- A pentaprism viewfinder is brighter and easier to focus with in low light than the pentamirrors used in low-end DSLRs
- Memory card failure happens - having images written to two cards simultaneously can save you
- Being able to instantly adjust two parameters without going through menus makes life far easier when when shooting things that move
- Top LCDs show you all the most important settings/stats immediately without the battery drain that having the colour display running would
- Additional cross-type autofocus sensors work better in low light and with servo/tracking autofocus (e.g. for sports and birds in flight)
Ultimately "prosumer" is just a label - you should always buy the cheapest body with the functionality - but that aside, it doesn't apply to the Canon Rebel/Kiss line. These are very much mass market consumer cameras, with the trade-offs clearly favouring size/weight/price reduction. This isn't inherently bad, as you get a camera capable of taking pretty decent pictures for a relatively low price. But telling yourself it's a "prosumer" camera just makes you look silly, and if you do need to shoot in more challenging situations, you'll really appreciate the additional functionality that you get with something like a 70D.
Wut? Your EVF/OVF thing alone is all kinds of wrong. EVFs don't even have the dynamic range and resolution to match the sensors in the cameras, let alone a human eye with an optical viewfinder. Then there's the issue of sensor burn from bright sources because the shutter has to be open all the time. Have you ever tried focussing in poor light with an EVF? No fun at all. The noise and update rate suck more and more as the light gets more difficult. Speaking of update rate, try shooting anything that moves with your OM-D: birds of prey, motor sport, any other sport, fashion shows. Oh and stabilised bodies still can't compete with stabilised lenses.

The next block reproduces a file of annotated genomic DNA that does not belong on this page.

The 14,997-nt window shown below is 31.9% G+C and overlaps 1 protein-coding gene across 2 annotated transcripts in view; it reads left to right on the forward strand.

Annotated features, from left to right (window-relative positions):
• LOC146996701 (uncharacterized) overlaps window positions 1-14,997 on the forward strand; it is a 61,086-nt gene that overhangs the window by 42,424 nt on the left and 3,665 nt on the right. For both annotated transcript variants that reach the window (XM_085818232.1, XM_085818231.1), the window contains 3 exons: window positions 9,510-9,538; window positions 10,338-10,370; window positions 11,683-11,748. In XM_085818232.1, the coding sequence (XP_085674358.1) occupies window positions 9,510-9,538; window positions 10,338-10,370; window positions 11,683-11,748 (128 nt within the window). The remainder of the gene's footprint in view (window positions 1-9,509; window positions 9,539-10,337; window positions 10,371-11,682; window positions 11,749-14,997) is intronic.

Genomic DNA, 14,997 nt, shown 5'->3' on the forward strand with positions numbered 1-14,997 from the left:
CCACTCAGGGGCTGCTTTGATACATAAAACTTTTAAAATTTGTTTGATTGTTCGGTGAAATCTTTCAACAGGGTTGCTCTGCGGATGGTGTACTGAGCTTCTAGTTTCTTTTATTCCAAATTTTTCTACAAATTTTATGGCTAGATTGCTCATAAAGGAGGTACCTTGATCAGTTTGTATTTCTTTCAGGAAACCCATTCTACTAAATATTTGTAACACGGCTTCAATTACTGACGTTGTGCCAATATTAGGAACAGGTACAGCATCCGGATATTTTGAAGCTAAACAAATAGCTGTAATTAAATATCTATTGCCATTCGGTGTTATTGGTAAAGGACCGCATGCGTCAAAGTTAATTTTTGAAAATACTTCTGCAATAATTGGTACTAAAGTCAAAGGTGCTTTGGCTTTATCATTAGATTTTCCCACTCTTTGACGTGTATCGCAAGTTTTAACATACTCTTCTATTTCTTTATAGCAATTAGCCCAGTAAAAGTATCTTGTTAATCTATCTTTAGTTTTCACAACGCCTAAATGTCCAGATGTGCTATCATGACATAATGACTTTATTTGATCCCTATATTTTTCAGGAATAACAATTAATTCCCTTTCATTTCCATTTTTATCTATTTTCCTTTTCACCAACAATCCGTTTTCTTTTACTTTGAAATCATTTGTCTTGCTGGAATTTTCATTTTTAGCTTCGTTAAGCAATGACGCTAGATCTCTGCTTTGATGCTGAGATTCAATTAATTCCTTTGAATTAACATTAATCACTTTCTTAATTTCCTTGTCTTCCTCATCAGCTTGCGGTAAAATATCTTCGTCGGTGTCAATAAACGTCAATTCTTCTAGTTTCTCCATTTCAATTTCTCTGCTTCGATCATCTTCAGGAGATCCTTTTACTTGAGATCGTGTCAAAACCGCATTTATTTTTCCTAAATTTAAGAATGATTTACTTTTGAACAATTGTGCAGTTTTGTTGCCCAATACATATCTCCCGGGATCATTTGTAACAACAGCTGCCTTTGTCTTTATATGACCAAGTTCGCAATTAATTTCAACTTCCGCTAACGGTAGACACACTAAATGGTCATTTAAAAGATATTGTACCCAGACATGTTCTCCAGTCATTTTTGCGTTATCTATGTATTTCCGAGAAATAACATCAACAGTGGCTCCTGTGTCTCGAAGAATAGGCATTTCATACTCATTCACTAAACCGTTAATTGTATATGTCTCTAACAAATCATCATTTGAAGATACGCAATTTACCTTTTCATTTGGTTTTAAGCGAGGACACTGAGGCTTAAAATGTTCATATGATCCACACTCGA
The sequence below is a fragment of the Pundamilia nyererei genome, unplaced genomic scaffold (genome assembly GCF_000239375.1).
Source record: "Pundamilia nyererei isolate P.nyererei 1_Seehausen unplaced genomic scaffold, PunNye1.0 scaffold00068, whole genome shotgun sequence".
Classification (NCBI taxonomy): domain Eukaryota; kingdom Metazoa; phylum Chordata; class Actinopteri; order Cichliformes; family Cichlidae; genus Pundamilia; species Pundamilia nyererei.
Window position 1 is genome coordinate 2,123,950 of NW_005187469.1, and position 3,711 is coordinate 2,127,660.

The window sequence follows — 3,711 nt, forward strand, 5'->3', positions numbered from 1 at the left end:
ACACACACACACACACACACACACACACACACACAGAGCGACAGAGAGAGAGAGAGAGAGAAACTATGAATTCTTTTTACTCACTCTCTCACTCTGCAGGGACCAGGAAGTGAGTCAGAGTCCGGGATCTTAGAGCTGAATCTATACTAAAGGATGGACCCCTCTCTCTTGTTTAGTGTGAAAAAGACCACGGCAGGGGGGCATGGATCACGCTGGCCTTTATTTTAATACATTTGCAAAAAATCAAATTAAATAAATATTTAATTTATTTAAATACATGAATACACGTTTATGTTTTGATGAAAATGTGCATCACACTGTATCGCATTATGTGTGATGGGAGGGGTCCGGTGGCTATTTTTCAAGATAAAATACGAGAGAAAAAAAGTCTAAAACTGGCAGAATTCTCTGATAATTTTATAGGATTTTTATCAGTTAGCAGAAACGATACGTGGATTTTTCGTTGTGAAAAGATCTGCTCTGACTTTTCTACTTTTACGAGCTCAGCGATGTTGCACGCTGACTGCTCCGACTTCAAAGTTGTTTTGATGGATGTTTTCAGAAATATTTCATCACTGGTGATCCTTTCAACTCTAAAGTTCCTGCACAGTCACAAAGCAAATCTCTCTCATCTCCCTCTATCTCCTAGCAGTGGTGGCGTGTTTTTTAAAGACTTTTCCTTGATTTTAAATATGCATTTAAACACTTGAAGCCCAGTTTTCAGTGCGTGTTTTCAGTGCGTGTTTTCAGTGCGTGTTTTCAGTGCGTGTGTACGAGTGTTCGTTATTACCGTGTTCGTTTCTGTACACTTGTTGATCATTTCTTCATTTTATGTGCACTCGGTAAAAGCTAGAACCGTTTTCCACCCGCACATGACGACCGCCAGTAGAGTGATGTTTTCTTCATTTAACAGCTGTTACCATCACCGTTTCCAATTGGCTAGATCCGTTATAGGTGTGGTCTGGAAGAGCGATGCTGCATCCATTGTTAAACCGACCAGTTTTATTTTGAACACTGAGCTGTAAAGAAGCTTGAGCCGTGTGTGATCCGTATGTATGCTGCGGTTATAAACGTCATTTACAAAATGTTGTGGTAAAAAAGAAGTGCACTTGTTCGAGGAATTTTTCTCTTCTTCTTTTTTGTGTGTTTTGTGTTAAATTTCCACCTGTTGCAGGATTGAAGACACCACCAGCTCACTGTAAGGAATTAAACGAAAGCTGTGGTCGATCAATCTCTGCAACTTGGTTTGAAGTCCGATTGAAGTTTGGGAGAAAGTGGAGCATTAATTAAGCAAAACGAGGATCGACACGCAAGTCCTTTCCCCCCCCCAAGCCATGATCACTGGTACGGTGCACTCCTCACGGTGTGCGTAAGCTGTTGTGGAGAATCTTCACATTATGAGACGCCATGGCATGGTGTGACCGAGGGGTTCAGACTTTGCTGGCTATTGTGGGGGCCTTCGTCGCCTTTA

I use FX lenses on DX bodies all the time. When you do, you're using the brightest, sharpest part of the imaging circle. It's awesome. Also, Canon EFS lenses have poor build quality for the most part.
I dunno, I abuse my D90 pretty badly, and it just keeps on working perfectly. Maybe I'm just lucky. Or unlucky - if I could actually break it my wife wouldn't mind me buying a new body.
Magic Lantern is fucking awesome. It turned my Rebel T2i (550D) into something that I definitely wouldn't have been able to afford.
Have you actually used a prosumer or professional camera? Firmware won't turn your pentamirror viewfinder into a pentaprism. It won't give you an extra command dial that really helps when you're using manual exposure and/or flash. It won't give you a top LCD that you can read while you adjust your settings in direct sunlight. It won't give you additional cross-type autofocus sensors. It won't give you dual card slots. The most useful things you get when you pay more for a camera are in the hardware.